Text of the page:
We should take pride in a new generation of black footballers addressing racism 1 month ago

We should take pride in a new generation of black footballers addressing racism

'Stick to football' stinks of ignorance. It is the three-word refuge of the triumphantly stupid.

What you're saying when you reply with 'stick to football' is a) your natural sporting talent automatically negates you having any opinion or point of view that falls outside the remit of your athletic vocation; and b) I'm a stupid fucking idiot and my uncomplicated little brain can't possibly think of you as multi-faceted individual. It is too difficult for me to comprehend and I can't deal with it.

This week, a number of talented young footballers made you deal with it. Marcus Rashford, Rhian Brewster and Jadon Sancho each had something to say. They used their individual platforms to express their urgent sentiments in different ways. In doing so, they received both a great deal of good will and a tsunami of breathtaking inanity. The dunderheaded responders even crowbarred George Soros into the mentions. It made the head hurt, but the heart swell.

Sancho, starting for Borussia Dortmund in Germany, was the only one of the three yet able to kick a ball in anger. He did so with cruel efficiency, bagging a half-fit hat-trick and breaking records in the process. But more than his goalscoring feats, this astonishing Englishman abroad won plaudits (and no little ire) for marking his first goal with 'Justice for George Floyd' scrawled on his chest.

 

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Mirroring the powerful solidarity shown by fellow Bundesliga starlets Weston McKennie, Marcus Thuram and Achraf Hakimi, Sancho's handwritten statement was shared across the world and profoundly connected him to many millions who harboured the same sense of injustice. It was considered, premeditated, and clearly of personal necessity. He calmly collected a caution and two more goals.

Liverpool's own goalscoring prodigy Rhian Brewster expressed with words what he could not with on-field deeds. His was a deeply affecting lament at the depth of feeling behind the #BlackLivesMatter movement. For someone so young, it spoke with acute understanding and startling maturity to the historical and ongoing inequalities which have led us to this maddening, exhausted place.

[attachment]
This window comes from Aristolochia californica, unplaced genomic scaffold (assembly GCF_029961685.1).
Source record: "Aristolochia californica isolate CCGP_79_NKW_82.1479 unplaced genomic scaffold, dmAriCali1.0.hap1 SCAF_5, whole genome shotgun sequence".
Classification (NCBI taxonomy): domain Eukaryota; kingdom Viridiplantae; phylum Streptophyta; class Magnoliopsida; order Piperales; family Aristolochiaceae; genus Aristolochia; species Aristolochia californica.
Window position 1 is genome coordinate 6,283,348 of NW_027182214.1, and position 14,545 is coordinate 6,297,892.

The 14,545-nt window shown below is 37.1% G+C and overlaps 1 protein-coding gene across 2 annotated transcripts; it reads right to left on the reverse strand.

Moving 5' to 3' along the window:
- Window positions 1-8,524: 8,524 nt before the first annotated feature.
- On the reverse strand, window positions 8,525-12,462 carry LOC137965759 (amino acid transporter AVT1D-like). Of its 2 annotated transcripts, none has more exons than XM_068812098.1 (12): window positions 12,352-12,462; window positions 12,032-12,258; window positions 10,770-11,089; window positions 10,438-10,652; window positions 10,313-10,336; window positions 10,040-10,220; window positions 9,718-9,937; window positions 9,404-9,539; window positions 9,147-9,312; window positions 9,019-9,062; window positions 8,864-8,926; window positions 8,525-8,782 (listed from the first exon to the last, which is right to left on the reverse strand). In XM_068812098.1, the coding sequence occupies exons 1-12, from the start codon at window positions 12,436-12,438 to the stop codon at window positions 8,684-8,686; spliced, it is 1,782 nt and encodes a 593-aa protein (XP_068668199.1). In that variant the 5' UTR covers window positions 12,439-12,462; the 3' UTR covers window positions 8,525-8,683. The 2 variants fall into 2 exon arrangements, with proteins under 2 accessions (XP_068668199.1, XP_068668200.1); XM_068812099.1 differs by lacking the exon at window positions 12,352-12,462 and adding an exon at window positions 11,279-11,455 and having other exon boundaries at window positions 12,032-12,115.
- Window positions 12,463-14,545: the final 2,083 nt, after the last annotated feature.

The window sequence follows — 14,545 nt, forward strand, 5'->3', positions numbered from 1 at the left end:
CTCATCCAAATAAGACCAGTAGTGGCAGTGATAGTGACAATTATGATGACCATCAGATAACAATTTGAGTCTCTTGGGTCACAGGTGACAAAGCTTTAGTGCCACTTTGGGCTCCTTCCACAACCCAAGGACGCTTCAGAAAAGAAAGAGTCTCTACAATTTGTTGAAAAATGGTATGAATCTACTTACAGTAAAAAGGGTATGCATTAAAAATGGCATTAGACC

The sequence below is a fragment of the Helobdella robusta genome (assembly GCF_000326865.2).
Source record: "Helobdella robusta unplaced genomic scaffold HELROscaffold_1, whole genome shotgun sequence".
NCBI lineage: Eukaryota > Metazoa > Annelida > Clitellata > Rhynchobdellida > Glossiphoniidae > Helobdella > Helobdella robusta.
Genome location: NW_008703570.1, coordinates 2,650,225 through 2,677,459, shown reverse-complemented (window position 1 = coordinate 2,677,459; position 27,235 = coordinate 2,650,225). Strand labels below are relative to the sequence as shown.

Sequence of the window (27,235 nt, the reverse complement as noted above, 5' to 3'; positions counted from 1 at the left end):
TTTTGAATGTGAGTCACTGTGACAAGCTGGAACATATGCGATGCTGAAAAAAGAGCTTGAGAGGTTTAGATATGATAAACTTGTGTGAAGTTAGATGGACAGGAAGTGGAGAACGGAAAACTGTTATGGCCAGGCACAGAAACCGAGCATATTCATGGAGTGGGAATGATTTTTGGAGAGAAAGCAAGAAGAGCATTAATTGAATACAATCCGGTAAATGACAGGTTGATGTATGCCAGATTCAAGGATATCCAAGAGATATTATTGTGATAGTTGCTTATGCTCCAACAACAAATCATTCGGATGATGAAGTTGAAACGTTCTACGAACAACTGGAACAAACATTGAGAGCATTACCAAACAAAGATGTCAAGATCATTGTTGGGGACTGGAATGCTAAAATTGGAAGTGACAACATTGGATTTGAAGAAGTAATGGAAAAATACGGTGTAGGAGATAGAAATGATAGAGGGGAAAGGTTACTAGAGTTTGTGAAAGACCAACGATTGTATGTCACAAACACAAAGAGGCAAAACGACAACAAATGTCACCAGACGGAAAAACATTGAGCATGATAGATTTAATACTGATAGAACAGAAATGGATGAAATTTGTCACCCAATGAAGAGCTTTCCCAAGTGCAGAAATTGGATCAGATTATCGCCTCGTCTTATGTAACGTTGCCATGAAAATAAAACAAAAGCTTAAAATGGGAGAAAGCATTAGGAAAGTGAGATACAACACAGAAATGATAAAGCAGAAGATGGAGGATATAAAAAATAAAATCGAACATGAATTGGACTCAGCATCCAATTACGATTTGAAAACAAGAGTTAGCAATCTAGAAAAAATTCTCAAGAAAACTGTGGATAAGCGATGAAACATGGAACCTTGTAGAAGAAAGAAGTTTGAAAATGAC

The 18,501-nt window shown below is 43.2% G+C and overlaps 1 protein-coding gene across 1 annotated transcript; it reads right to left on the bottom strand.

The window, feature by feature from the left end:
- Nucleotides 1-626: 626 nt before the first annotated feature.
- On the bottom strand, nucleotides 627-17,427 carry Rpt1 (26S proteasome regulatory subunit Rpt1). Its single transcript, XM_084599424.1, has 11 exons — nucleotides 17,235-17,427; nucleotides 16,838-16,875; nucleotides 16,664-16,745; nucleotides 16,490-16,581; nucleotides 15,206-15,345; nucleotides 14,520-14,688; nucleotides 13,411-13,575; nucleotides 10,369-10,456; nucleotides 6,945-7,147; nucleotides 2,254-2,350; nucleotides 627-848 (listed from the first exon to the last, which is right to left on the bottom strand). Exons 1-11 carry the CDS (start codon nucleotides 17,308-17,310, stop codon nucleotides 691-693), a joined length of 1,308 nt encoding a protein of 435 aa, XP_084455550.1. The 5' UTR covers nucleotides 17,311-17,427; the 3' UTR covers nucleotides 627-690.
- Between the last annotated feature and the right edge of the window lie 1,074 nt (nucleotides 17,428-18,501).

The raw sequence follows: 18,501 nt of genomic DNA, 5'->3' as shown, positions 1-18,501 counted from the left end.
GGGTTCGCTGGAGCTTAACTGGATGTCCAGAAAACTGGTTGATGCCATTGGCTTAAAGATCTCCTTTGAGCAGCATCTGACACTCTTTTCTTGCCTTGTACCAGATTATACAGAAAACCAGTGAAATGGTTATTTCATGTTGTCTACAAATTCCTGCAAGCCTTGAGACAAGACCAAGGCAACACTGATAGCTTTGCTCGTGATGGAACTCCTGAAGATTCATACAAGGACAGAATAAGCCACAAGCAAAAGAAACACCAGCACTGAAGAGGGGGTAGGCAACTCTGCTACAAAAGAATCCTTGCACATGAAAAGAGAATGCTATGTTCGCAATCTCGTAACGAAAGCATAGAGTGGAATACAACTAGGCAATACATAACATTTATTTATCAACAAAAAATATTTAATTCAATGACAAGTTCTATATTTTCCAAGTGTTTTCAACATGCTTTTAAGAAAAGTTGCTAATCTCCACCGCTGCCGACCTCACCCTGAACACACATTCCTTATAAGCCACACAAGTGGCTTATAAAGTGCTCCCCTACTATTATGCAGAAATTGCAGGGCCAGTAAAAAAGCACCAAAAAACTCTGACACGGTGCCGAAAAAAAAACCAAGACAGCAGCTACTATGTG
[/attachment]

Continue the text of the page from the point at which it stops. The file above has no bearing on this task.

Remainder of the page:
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⁣This is way deeper than just pointing out who’s staying quiet and who’s speaking up. Unfortunately for us black/brown people etc, this is a real life & everyday occurrence in so many different ways. For years & generations we’ve been screaming out for change and to be heard, yet the pain continues... ⠀ We’ve all been shown films like Roots, we’ve all seen films like Boyz in the hood where this reality is covered and showcased. Yet we are still living these movies in real life. In 2020, today. ⠀ This goes beyond just #JusticeForGeorgeFloyd, we need justice for us as Human beings. We don’t want special privilege. A level playing field is all we have been crying for, forever. Hear us. #BlackLivesMatter

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On Monday, after allowing himself some time to consider the full implications of all that had transpired, Marcus Rashford had his say. His message was both inspiring and heartbreaking. Here is a young man who had transcended his sport during enforced sabbatical. Having done his very best to help those in desperate need during the coronavirus crisis, he was confronted with horrendous truths of division and hate.

Like Sancho, Brewster and others, Rashford is not here to assuage anyone's guilt or dampen a molten sense of injustice when there is every right - and perhaps duty - to be angry. His words were not shared as some anodyne salve to make you feel better about yourself, nor did he propagate some inane guff about being colourblind. He said #BlackLivesMatter, not the grossly disingenuous #AllLivesMatter, which serves only to dilute the black struggle and lessen its vital relevance.

Despite their tender years, all three of these mesmerising talents speak from a place of authority. A scholar of black studies in the highest echelons of journalism, politics or academia who is not black cannot speak with the same authority as someone who has lived that truth beyond the theoretical. That's not even to speak of the fact that each - especially Brewster - has confronted racism head-on.

Footballers are often chastised for being hedonistic fools with more money than sense. Especially if they're young - and even more so if they're black. There's a code that certain sections of the press use when referring to young black people with means that we all know and recognise. For citation, ask Raheem Sterling. More generally, football fans are bombarded with the trope that modern footballers are greedy, selfish and thick.

We should therefore celebrate and acknowledge each and every instance to the contrary with the same energy. Perhaps we don't have too much to be proud of as a country at the moment, or at least it can feel that way. But we can take great pride in this new generation of brilliant young footballers who are brave enough, eloquent enough, and socially-conscious enough to act as willing totems for their communities.

Sancho, Brewster and Rashford have the world at their feet. They'd be forgiven for keeping their mouths shut and their shirts on, and safely cocooning themselves in relative wealth and comfort. But they do not, cannot, and will not stay silent. In standing up for what they believe in and using their platforms in the way that they do, they are an absolute credit. To paraphrase Aretha, they are young, gifted and abso-fucking-lutely black.